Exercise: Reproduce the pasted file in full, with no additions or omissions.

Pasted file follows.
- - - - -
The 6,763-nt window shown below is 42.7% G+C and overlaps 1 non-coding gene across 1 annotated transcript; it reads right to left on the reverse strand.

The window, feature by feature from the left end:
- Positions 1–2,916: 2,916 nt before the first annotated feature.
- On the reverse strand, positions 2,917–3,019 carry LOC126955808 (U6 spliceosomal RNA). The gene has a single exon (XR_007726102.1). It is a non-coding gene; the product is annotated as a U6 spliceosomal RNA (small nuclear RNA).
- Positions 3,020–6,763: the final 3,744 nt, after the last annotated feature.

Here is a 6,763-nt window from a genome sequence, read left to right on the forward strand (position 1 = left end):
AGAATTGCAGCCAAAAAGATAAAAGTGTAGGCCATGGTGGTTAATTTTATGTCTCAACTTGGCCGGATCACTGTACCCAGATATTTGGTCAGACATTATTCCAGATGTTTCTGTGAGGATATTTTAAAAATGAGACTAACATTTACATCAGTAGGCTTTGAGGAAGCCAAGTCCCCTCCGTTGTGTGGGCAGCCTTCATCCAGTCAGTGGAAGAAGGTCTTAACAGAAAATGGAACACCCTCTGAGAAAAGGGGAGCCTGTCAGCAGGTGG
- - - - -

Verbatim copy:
The 6,763-nt window shown below is 42.7% G+C and overlaps 1 non-coding gene across 1 annotated transcript; it reads right to left on the reverse strand.

The window, feature by feature from the left end:
- Positions 1–2,916: 2,916 nt before the first annotated feature.
- On the reverse strand, positions 2,917–3,019 carry LOC126955808 (U6 spliceosomal RNA). The gene has a single exon (XR_007726102.1). It is a non-coding gene; the product is annotated as a U6 spliceosomal RNA (small nuclear RNA).
- Positions 3,020–6,763: the final 3,744 nt, after the last annotated feature.

Here is a 6,763-nt window from a genome sequence, read left to right on the forward strand (position 1 = left end):
AGAATTGCAGCCAAAAAGATAAAAGTGTAGGCCATGGTGGTTAATTTTATGTCTCAACTTGGCCGGATCACTGTACCCAGATATTTGGTCAGACATTATTCCAGATGTTTCTGTGAGGATATTTTAAAAATGAGACTAACATTTACATCAGTAGGCTTTGAGGAAGCCAAGTCCCCTCCGTTGTGTGGGCAGCCTTCATCCAGTCAGTGGAAGAAGGTCTTAACAGAAAATGGAACACCCTCTGAGAAAAGGGGAGCCTGTCAGCAGGTGG